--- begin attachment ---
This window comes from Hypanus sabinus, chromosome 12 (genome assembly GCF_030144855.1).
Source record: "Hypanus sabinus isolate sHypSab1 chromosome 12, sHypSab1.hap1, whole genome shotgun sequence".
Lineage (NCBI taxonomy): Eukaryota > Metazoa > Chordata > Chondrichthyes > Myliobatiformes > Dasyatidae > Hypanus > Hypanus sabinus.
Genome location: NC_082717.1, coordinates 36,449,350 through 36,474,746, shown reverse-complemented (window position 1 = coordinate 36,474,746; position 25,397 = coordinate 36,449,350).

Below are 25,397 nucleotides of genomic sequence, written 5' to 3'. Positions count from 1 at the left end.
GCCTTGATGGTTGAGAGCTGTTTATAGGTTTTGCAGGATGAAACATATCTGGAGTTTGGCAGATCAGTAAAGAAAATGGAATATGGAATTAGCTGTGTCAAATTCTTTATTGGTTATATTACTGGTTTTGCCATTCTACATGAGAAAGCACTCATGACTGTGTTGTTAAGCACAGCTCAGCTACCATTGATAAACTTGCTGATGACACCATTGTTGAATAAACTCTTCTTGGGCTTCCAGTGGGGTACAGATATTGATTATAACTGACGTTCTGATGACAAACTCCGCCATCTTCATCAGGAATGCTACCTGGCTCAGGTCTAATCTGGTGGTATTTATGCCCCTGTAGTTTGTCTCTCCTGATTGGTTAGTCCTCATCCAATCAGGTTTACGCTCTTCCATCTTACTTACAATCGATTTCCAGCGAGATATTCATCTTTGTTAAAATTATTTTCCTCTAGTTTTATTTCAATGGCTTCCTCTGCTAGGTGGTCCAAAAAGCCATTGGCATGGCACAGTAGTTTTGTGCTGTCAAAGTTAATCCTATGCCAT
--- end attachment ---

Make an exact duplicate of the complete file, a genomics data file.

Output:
This window comes from Hypanus sabinus, chromosome 12 (genome assembly GCF_030144855.1).
Source record: "Hypanus sabinus isolate sHypSab1 chromosome 12, sHypSab1.hap1, whole genome shotgun sequence".
Lineage (NCBI taxonomy): Eukaryota > Metazoa > Chordata > Chondrichthyes > Myliobatiformes > Dasyatidae > Hypanus > Hypanus sabinus.
Genome location: NC_082717.1, coordinates 36,449,350 through 36,474,746, shown reverse-complemented (window position 1 = coordinate 36,474,746; position 25,397 = coordinate 36,449,350).

Below are 25,397 nucleotides of genomic sequence, written 5' to 3'. Positions count from 1 at the left end.
GCCTTGATGGTTGAGAGCTGTTTATAGGTTTTGCAGGATGAAACATATCTGGAGTTTGGCAGATCAGTAAAGAAAATGGAATATGGAATTAGCTGTGTCAAATTCTTTATTGGTTATATTACTGGTTTTGCCATTCTACATGAGAAAGCACTCATGACTGTGTTGTTAAGCACAGCTCAGCTACCATTGATAAACTTGCTGATGACACCATTGTTGAATAAACTCTTCTTGGGCTTCCAGTGGGGTACAGATATTGATTATAACTGACGTTCTGATGACAAACTCCGCCATCTTCATCAGGAATGCTACCTGGCTCAGGTCTAATCTGGTGGTATTTATGCCCCTGTAGTTTGTCTCTCCTGATTGGTTAGTCCTCATCCAATCAGGTTTACGCTCTTCCATCTTACTTACAATCGATTTCCAGCGAGATATTCATCTTTGTTAAAATTATTTTCCTCTAGTTTTATTTCAATGGCTTCCTCTGCTAGGTGGTCCAAAAAGCCATTGGCATGGCACAGTAGTTTTGTGCTGTCAAAGTTAATCCTATGCCAT